Could It Be the Patches? This AI Approach Analyzes the …

Convolutional neural networks (CNNs) have been the backbone of systems for computer vision tasks. They have been the go-to architecture for all types of problems, from object detection to image super-resolution. In fact, the famous leaps (e.g., AlexNet) in the deep learning domain have been made possible thanks to convolutional neural networks.

However, things changed when a new architecture based on Transformer models, called the Vision Transformer (ViT), showed promising results and outperformed classical convolutional architectures, especially for large data sets. Since then, the field has been looking to enable ViT-based solutions for problems that have been tackled with CNNs for years.

The ViT uses self-attention layers to process images, but the computational cost of these layers would scale quadratically with the number of pixels per image if applied naively at the per-pixel level. Therefore, the ViT first splits the image into multiple patches, linearly embeds them, and then applies the transformer directly to this collection of patches.

Following the success of the original ViT, many works have modified the ViT architecture to improve its performance. Replacing self-attention with novel operations, making other small changes, etc. Though, despite all these changes, almost all ViT architectures follow a common and simple template. They maintain equal size and resolution throughout the network and exhibit isotropic behavior, achieved by implementing spatial and channel mixing in alternating steps. Additionally, all networks employ patch embeddings which allow for downsampling at the start of the network and facilitate the straightforward and uniform mixing design.

This patch-based approach is the common design choice for all ViT architectures, which simplifies the overall design process. So, there comes the question. Is the success of vision transformers mainly due to the patch-based representation? Or is it due to the use of advanced and expressive techniques like self-attention and MLPs? What is the main factor that contributes to the superior performance of vision transformers? 

There is one way to find out, and it is named ConvMixer

Overview of ConvMixer. Source: https://openreview.net/forum?id=rAnB7JSMXL

ConvMixer is a convolutional architecture developed to analyze the performance of ViTs. It is really similar to the ViT in many ways: it works directly on image patches, maintains a consistent resolution throughout the network, and separates the channel-wise mixing from the spatial mixing of information in different parts of the image.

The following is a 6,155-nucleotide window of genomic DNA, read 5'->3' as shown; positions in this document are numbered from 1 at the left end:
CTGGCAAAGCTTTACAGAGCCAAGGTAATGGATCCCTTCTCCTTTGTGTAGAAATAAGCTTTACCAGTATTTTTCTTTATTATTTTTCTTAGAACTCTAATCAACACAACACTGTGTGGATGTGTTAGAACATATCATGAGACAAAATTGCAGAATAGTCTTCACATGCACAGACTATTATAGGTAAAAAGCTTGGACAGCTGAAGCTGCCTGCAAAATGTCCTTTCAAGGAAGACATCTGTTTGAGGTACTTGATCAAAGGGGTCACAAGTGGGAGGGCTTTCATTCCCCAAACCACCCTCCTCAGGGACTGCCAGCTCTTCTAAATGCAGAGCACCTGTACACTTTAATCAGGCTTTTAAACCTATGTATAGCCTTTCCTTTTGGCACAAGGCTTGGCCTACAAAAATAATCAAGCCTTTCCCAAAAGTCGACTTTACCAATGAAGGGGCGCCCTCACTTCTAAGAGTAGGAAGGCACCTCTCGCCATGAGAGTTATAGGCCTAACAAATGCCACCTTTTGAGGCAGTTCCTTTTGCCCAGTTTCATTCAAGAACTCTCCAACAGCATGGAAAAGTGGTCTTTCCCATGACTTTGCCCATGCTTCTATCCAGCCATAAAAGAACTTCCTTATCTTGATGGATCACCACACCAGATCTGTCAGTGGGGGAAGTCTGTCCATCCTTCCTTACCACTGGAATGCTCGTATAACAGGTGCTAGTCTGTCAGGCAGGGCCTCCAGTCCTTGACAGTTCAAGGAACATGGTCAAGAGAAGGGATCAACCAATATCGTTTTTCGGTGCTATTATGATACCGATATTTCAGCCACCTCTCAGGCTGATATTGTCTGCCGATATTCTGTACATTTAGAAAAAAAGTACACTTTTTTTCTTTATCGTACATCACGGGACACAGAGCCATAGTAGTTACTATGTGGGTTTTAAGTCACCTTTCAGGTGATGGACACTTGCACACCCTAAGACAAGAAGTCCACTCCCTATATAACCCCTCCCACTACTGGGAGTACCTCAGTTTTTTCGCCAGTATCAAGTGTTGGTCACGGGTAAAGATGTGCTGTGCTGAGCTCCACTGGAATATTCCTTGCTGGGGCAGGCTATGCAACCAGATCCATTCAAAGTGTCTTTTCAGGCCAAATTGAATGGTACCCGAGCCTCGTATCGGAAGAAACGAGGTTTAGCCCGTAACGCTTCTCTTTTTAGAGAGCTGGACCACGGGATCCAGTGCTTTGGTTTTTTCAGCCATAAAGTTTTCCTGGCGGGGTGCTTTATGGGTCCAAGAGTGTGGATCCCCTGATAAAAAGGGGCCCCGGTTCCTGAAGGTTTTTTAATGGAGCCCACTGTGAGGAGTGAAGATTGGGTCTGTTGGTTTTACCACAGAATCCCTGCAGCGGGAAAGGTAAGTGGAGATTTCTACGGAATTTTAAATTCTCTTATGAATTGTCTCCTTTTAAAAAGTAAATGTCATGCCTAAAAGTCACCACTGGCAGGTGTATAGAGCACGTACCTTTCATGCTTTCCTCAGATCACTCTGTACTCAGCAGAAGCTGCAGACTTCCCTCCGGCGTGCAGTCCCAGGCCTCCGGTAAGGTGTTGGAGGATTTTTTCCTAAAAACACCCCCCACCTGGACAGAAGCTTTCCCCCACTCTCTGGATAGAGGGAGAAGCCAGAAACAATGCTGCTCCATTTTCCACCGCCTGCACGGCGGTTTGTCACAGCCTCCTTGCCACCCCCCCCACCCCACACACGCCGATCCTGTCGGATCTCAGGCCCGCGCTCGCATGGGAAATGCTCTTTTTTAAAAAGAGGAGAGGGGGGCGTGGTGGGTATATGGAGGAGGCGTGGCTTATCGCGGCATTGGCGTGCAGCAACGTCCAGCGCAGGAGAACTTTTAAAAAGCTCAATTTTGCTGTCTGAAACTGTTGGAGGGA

However, the key difference is that the ConvMixer achieves these operations using standard convolutional layers, as opposed to the self-attention mechanisms used in the Vision Transformer and MLP-Mixer models. In the end, the resulting model is cheaper in terms of computing power because depthwise and pointwise convolution operations are cheaper than self-attention and MLP layers.

Despite its extreme simplicity, ConvMixer outperforms both “standard” computer vision models, such as ResNets of similar parameter counts and some corresponding ViT and MLP-Mixer variants. This suggests that the patch-based isotropic mixing architecture is a powerful primitive that works well with almost any choice of well-behaved mixing operations. 

ConvMixer is an extremely simple class of models that independently mix the spatial and channel locations of patch embeddings using only standard convolutions. It can provide a substantial performance boost can be achieved by using large kernel sizes inspired by the large receptive fields of ViTs and MLP-Mixers. Finally, ConvMixer can serve as a baseline for future patch-based architectures with novel operations


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Ekrem Çetinkaya received his B.Sc. in 2018 and M.Sc. in 2019 from Ozyegin University, Istanbul, Türkiye. He wrote his M.Sc. thesis about image denoising using deep convolutional networks. He is currently pursuing a Ph.D. degree at the University of Klagenfurt, Austria, and working as a researcher on the ATHENA project. His research interests include deep learning, computer vision, and multimedia networking.


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